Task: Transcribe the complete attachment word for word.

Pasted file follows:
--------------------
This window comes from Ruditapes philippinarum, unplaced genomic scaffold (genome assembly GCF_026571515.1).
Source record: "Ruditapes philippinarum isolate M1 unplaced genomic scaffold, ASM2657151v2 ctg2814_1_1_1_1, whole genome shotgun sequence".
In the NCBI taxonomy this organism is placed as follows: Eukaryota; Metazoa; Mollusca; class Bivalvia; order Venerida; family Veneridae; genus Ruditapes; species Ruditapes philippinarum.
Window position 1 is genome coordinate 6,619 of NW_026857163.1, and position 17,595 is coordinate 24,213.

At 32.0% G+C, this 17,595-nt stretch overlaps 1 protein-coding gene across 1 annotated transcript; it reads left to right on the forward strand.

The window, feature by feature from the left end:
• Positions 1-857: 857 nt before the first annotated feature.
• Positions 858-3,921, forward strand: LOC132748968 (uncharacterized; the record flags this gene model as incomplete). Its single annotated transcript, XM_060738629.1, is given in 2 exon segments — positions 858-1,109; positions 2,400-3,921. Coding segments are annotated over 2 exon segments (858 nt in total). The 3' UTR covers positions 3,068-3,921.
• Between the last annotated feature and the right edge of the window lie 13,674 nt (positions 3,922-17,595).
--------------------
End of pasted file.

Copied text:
This window comes from Ruditapes philippinarum, unplaced genomic scaffold (genome assembly GCF_026571515.1).
Source record: "Ruditapes philippinarum isolate M1 unplaced genomic scaffold, ASM2657151v2 ctg2814_1_1_1_1, whole genome shotgun sequence".
In the NCBI taxonomy this organism is placed as follows: Eukaryota; Metazoa; Mollusca; class Bivalvia; order Venerida; family Veneridae; genus Ruditapes; species Ruditapes philippinarum.
Window position 1 is genome coordinate 6,619 of NW_026857163.1, and position 17,595 is coordinate 24,213.

At 32.0% G+C, this 17,595-nt stretch overlaps 1 protein-coding gene across 1 annotated transcript; it reads left to right on the forward strand.

The window, feature by feature from the left end:
• Positions 1-857: 857 nt before the first annotated feature.
• Positions 858-3,921, forward strand: LOC132748968 (uncharacterized; the record flags this gene model as incomplete). Its single annotated transcript, XM_060738629.1, is given in 2 exon segments — positions 858-1,109; positions 2,400-3,921. Coding segments are annotated over 2 exon segments (858 nt in total). The 3' UTR covers positions 3,068-3,921.
• Between the last annotated feature and the right edge of the window lie 13,674 nt (positions 3,922-17,595).